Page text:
It can get confusing when thinking about business records, organizing them and keeping them safe. Do you want to know how long you can keep business records? Continue reading to find out.
There are numerous corporations that have no idea how long they have to keep business records, especially in this paperless era. It is true that record-keeping is not only a demanding task, but also a boring one. Nonetheless, it is an essential business activity, and if you make the wrong decisions, you risk litigation, problems with succession planning and tax issues. Therefore, it is imperative that you know how long you should keep business records which will assist you in steering clear of these problems.
Sometimes, it is the lack of physical space for storage purpose for organizations to keep important records that can be a problem. However, if you want to, you can keep your records safe in the form of a digital soft copy, as opposed to keeping it in a hard copy. The main purpose is to manage these records and ensure that they are clearly readable.
The amount of time for which you should keep a report relies upon the activity, cost, or occasion which are records. For the most part, you should keep your records that back an item of income, allowance or credit appeared on your tax returns until the period of limitations for that tax form runs out. The period of limitations is the timeframe in which you can revise your tax return form to guarantee a credit or discount, or the IRS can evaluate additional tax.
To learn more about how long we have to keep business records, let us read on ahead.
What Are Business Records?
Everyone knows that keeping business records safe is essential. But do we know what kind of documents we need to save?. ‘Business documents’ can mean many things, such as:
- Legal documents
- Accounting records
- Bank statements
- Insurance documents
- Permits and licenses
Any document that records a business dealing or transaction is a business record. It is always a smart idea to keep the records of your corporation safe in a file for some time. Later on when you need to provide the authorities with any document, you can simply search through your files and find out the specific record you need.
Why Do You Need To Keep Business Records?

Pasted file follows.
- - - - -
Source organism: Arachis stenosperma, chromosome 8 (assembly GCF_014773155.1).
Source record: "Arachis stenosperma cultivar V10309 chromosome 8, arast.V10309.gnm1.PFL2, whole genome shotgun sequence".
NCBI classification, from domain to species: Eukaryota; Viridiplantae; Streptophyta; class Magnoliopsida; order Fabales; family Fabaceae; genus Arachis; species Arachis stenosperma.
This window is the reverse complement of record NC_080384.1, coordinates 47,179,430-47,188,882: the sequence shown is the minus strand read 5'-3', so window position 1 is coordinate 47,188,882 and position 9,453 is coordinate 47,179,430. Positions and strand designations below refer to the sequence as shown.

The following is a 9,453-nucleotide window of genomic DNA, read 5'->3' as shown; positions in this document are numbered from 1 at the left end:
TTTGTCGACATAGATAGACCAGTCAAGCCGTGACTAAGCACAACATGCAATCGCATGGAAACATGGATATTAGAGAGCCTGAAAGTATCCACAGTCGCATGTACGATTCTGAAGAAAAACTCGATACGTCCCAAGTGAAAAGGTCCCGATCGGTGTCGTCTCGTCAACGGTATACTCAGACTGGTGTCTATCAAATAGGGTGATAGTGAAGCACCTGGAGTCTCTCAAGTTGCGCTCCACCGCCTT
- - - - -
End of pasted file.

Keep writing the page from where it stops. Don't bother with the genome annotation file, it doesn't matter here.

Oftentimes, it has been reported that owners of small businesses do not remember that they have to keep good records. However, it is important to keep in mind that bad record keeping can result in various issues. Following are a some of the ways in which you can keep business records that can be of help:
- Make sure you keep separate records for your personal and professional expenses
- Keep yourself prepared for tax returns
- Track your tax liability
- Make sure that you keep yourself up to date with your business progress
- Keep track of all deductible expenses
- In case of an audit, provide the authorities with all the necessary documents
It is quite common for individuals and business purchases to get tangled up. This is almost certain in the event that you do not keep great records. Receipts are essential business records to keep. They can keep your own and your business purchases isolated. Moreover, they can likewise assist you with overseeing the source of your costs.
A few records are for your own information only. That does not mean you should not keep them. Improvement reports on business and sales can enable you to succeed. You do not have to keep them by law, however it’s insightful to cling to them for some time so you can check your development. Likewise, you can utilize the data to make enhancements to your business.
It assists you with keeping the correct records when documenting expense forms. If in case you report a cost or pay on your taxes, you have to archive it. By and large, these are similar records to the ones you use to plan ordinary fiscal reports. Keep them sorted out and store them in some place where they can be easily accessible.
It is very important to keep good records, especially in cases where you own a small business. These records will be the ones that will help you project your tax liability. Once you have kept such records safely, you can make estimated tax payments.
How Long Do You Keep Important Records
How long do we have to keep business records? The following list mentions some important records and how long you need to keep them:
Business Tax Returns And Supporting Records
Business tax returns and other supporting documents need to be kept until the IRS can no longer audit your return. Most of the time, the IRS can keep you under examination for three years after a petition. However, if in case the IRS suspects that a significant error was made by you on your tax returns, then this time period of three years extends to six years.